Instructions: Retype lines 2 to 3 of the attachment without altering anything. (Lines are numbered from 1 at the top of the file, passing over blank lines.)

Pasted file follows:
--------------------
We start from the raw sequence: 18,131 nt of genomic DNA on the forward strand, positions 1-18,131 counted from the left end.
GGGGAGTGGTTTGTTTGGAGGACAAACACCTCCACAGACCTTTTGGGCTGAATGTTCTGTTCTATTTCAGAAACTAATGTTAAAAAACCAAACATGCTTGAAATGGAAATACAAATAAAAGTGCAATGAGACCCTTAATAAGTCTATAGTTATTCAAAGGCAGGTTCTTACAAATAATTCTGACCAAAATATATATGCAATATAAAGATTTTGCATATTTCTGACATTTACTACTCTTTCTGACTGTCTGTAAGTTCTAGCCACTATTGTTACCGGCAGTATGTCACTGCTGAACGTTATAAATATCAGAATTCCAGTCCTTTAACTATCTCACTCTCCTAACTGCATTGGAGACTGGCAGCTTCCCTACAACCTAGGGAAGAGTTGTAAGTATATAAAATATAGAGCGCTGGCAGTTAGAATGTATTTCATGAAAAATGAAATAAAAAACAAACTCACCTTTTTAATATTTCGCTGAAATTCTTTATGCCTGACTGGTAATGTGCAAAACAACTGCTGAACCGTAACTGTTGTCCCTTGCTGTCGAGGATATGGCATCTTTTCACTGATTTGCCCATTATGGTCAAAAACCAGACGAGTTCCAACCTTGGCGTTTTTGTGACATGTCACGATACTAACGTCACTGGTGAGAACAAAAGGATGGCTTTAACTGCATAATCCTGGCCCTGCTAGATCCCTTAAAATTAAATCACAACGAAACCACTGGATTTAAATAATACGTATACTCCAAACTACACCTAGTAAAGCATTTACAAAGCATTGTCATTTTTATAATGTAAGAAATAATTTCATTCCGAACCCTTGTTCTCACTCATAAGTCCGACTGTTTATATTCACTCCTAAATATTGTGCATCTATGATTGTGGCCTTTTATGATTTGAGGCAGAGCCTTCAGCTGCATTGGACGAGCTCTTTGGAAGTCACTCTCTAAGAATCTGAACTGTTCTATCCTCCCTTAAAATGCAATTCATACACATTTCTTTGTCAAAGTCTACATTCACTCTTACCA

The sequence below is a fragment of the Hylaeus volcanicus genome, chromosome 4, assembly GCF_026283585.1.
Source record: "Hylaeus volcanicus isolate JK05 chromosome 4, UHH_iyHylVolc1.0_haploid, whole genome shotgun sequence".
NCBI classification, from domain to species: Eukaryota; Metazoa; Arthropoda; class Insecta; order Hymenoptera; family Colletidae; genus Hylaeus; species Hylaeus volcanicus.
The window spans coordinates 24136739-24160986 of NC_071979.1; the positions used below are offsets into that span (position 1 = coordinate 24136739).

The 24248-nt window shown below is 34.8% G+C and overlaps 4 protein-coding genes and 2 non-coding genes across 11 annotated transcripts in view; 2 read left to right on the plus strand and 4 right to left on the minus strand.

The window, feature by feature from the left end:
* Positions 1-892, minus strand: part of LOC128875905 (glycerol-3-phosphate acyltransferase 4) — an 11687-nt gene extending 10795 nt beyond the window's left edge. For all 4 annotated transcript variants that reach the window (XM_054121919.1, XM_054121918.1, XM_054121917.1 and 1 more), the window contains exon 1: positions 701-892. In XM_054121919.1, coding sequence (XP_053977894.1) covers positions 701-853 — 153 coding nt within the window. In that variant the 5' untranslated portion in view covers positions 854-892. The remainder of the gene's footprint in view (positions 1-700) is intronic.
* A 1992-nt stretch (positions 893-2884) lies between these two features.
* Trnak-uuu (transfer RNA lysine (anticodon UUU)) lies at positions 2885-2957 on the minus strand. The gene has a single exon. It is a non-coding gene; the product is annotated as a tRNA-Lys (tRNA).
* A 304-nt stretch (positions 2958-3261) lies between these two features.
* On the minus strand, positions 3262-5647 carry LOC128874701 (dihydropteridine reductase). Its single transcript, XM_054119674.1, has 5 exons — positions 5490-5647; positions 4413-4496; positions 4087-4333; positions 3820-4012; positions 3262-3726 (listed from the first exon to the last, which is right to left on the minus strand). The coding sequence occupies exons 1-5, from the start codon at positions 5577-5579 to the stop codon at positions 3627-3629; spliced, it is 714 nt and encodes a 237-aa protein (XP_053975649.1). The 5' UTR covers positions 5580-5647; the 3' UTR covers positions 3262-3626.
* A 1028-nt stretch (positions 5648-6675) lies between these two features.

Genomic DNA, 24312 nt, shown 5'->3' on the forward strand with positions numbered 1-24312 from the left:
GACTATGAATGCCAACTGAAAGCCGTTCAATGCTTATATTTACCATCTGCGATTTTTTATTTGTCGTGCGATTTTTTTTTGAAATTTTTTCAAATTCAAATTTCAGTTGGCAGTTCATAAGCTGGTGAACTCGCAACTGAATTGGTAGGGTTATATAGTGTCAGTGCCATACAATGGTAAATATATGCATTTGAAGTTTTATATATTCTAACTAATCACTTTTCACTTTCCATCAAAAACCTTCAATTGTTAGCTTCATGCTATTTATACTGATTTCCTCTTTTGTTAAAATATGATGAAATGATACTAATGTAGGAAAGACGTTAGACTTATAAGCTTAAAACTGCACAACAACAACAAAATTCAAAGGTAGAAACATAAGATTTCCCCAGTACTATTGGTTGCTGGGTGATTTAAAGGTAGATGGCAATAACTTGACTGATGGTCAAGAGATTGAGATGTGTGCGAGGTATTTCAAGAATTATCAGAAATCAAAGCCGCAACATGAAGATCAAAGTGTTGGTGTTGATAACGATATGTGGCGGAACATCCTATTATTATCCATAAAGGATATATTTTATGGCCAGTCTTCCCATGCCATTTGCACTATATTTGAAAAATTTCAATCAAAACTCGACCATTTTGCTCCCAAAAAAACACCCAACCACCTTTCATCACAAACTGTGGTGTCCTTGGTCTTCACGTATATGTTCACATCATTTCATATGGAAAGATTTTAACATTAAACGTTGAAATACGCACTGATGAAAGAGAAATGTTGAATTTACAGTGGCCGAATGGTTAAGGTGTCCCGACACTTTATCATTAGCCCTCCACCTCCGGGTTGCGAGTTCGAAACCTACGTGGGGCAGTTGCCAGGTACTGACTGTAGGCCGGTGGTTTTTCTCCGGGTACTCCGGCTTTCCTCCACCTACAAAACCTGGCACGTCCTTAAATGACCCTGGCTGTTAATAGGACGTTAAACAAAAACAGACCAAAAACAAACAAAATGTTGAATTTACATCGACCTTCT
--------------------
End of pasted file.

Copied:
GGGGAGTGGTTTGTTTGGAGGACAAACACCTCCACAGACCTTTTGGGCTGAATGTTCTGTTCTATTTCAGAAACTAATGTTAAAAAACCAAACATGCTTGAAATGGAAATACAAATAAAAGTGCAATGAGACCCTTAATAAGTCTATAGTTATTCAAAGGCAGGTTCTTACAAATAATTCTGACCAAAATATATATGCAATATAAAGATTTTGCATATTTCTGACATTTACTACTCTTTCTGACTGTCTGTAAGTTCTAGCCACTATTGTTACCGGCAGTATGTCACTGCTGAACGTTATAAATATCAGAATTCCAGTCCTTTAACTATCTCACTCTCCTAACTGCATTGGAGACTGGCAGCTTCCCTACAACCTAGGGAAGAGTTGTAAGTATATAAAATATAGAGCGCTGGCAGTTAGAATGTATTTCATGAAAAATGAAATAAAAAACAAACTCACCTTTTTAATATTTCGCTGAAATTCTTTATGCCTGACTGGTAATGTGCAAAACAACTGCTGAACCGTAACTGTTGTCCCTTGCTGTCGAGGATATGGCATCTTTTCACTGATTTGCCCATTATGGTCAAAAACCAGACGAGTTCCAACCTTGGCGTTTTTGTGACATGTCACGATACTAACGTCACTGGTGAGAACAAAAGGATGGCTTTAACTGCATAATCCTGGCCCTGCTAGATCCCTTAAAATTAAATCACAACGAAACCACTGGATTTAAATAATACGTATACTCCAAACTACACCTAGTAAAGCATTTACAAAGCATTGTCATTTTTATAATGTAAGAAATAATTTCATTCCGAACCCTTGTTCTCACTCATAAGTCCGACTGTTTATATTCACTCCTAAATATTGTGCATCTATGATTGTGGCCTTTTATGATTTGAGGCAGAGCCTTCAGCTGCATTGGACGAGCTCTTTGGAAGTCACTCTCTAAGAATCTGAACTGTTCTATCCTCCCTTAAAATGCAATTCATACACATTTCTTTGTCAAAGTCTACATTCACTCTTACCA

The sequence below is a fragment of the Hylaeus volcanicus genome, chromosome 4, assembly GCF_026283585.1.